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UK.gov's e-Borders zombie still lurks under the English Channel
Blighty just can't seem to get it right on entry and exit controls
“The UK government has made a commitment to reintroduce exit checks by 2015. The Home Office will deliver on this commitment,” said the Home Office in July. Actually, it probably won’t, replied deputy prime minister Nick Clegg.
Home secretary Theresa May told Parliament’s home affairs committee in April that exit checks were tied up with the e-Borders scheme. And that tie-up is why, on this issue, it may be advisable to agree with Nick.
The UK dropped paper-based embarkation controls in 1994 for ferries and in 1998 for everyone else, as they were seen as a waste of time and money. However, this left no comprehensive way of checking if people overstay their visas and limits the government’s knowledge of people leaving the country. There have been plans to bring exit controls back since at least 2006. The reason this has not happened appears to be a classic example of government surveillance overreach.
e-Borders, a £1.2bn system usually preceded by the word “troubled”, was set up by the last government to track all international travel in and out of the UK. It was tied closely to the failed identity card scheme: the former would prove your membership of Club Blighty, while e-Borders would be the bouncer that might let you in or out, in return for your name, passport or ID card details, travel, reservation and payment details. These details would be collected by the carrier, handed over 24-48 hours in advance to the government for risk analysis, then kept for a decade for data mining.
For flights this could be achieved relatively easily, given airlines already ask for lots of data beforehand, and that e-Borders was developed from Project Semaphore, a small-scale pilot focused on a few high-risk flights.
Building an impregnable digital wall along the British border presented an immediate problem: the Common Travel Area shared by the UK, the Republic of Ireland, the Isle of Man and the Channel Islands. That could allow people to get around e-Borders through the Republic, but the last government had a solution – it would require ID cards or passports for travel between Great Britain and Northern Ireland.
Leaving aside the introduction of internal passport checks, e-Borders ran into choppy waters even before Labour left office, with arguments over the legality of demanding advance data, given the EU right of free movement for all citizens of member countries. In 2009, Britain solved this by making e-Borders voluntary for those travelling from elsewhere in Europe – rather undermining it, you might think.
After the 2010 election, the coalition government terminated the contract of e-Borders’ original supplier, Raytheon’s “Trusted Borders” consortium, for poor performance – and ditched both ID cards and the idea of GB-NI passport checks. But it retained the e-Borders system, and the idea that it would eventually cover all international travel.
The system has gathered data on 622 million passenger and crew movements since 2005, and is adding more than 148 million movements a year, with data from 141 carriers on more than 4,700 routes. But expanding a system designed to work with the highly controlled, data-rich environment of air travel to other forms of international transport has not been plain sailing. To leave aside maritime clichés temporarily, take the train.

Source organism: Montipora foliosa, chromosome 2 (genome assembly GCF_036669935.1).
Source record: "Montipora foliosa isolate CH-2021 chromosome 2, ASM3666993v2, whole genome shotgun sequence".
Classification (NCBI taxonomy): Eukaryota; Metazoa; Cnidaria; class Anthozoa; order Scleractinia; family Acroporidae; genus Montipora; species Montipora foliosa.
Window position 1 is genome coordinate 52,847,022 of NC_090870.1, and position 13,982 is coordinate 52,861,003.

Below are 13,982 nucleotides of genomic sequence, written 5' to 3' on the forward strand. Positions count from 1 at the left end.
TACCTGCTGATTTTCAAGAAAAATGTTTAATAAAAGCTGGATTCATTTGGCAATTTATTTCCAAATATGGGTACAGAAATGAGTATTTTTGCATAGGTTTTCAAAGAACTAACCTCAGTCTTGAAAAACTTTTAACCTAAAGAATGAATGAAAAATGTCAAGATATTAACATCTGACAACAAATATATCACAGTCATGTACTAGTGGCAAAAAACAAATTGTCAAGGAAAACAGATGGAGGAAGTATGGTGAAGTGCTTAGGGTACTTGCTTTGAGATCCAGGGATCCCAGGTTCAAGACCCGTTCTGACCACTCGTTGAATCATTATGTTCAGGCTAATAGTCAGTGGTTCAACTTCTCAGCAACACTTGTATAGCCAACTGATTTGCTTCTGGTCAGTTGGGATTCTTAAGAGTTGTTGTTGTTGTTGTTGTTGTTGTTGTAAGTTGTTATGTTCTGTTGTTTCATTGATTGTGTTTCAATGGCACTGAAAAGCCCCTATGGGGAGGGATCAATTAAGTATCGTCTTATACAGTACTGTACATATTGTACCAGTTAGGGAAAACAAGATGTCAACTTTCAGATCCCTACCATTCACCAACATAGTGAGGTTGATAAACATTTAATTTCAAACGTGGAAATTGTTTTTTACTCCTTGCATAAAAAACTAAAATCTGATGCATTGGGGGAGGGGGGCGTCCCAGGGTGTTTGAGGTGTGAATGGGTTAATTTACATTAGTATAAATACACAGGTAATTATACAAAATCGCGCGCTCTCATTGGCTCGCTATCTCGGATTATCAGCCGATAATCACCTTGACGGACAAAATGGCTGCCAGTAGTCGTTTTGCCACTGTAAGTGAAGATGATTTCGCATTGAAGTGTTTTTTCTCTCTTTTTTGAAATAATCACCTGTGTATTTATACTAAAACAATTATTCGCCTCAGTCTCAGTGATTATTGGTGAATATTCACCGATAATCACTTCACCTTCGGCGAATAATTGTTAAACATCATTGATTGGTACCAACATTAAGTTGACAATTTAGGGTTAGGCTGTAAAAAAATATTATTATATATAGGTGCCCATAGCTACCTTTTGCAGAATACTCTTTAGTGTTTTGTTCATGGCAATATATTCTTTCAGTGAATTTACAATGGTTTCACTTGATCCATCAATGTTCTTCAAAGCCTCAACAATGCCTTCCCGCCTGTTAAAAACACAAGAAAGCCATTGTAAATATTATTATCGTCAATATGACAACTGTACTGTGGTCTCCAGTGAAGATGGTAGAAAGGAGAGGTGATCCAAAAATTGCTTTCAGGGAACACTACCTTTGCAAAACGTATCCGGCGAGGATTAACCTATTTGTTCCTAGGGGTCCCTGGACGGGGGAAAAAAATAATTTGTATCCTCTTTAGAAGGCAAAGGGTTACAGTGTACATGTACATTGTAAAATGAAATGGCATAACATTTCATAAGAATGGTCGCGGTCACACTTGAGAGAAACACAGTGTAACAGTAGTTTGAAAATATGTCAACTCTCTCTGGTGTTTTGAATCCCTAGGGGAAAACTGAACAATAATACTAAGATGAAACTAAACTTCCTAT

Eurostar does not participate in e-Borders, and the first and only official check on passengers leaving St Pancras International comes from the French police, just beyond the usually empty UK border desks. Such “juxtaposed” border controls – letting Britain run checks on Continental soil, and vice versa – were first introduced at the Channel Tunnel in 1994 for the sake of convenience.
Le Shuttle, the vehicle train between Kent and Pas de Calais – which does not provide data to e-Borders either, although it is considering doing so for freight customers – has controls at both ends, letting travellers clear both borders before they board. Juxtaposed controls were extended to Eurostar in 2001 and some ferry ports in 2003 in an attempt to reduce asylum claims by preventing undocumented people getting to Britain.
So far, so convenient. But as if to make up for the lack of British checks outbound, on the return journey travellers from Brussels or Lille often have to put up with double checks, at the juxtaposed border controls and St Pancras too. This is due to the “Lille loophole”, highlighted by a July report from the independent chief inspector of borders and immigration, John Vine.
Under the Schengen agreement, there are no border controls between 26 European countries including Belgium and France. Britain is not in Schengen, and the juxtaposed British border officials have no right to carry out an immigration check on someone with a ticket from Brussels to Lille. But a Lille loopholer might try to stay on the train on to Britain – hence the double border checks, and Eurostar sometimes carrying out full ticket checks after Lille but before Calais, where over-stayers can be taken off the train while still in France.
Some of Vine’s report was redacted by Theresa May, including details of “an effective process in the UK to identify passengers who had not had their identity or credentials checked prior to boarding the service in Brussels or Lille.” Whether this refers to something whizzy like facial recognition, or to the fact that on double-checked trains the first set of border guards stamp tickets to let the second ones see who has already been checked, is therefore a mystery. Vine is currently working on an inspection of e-Borders itself.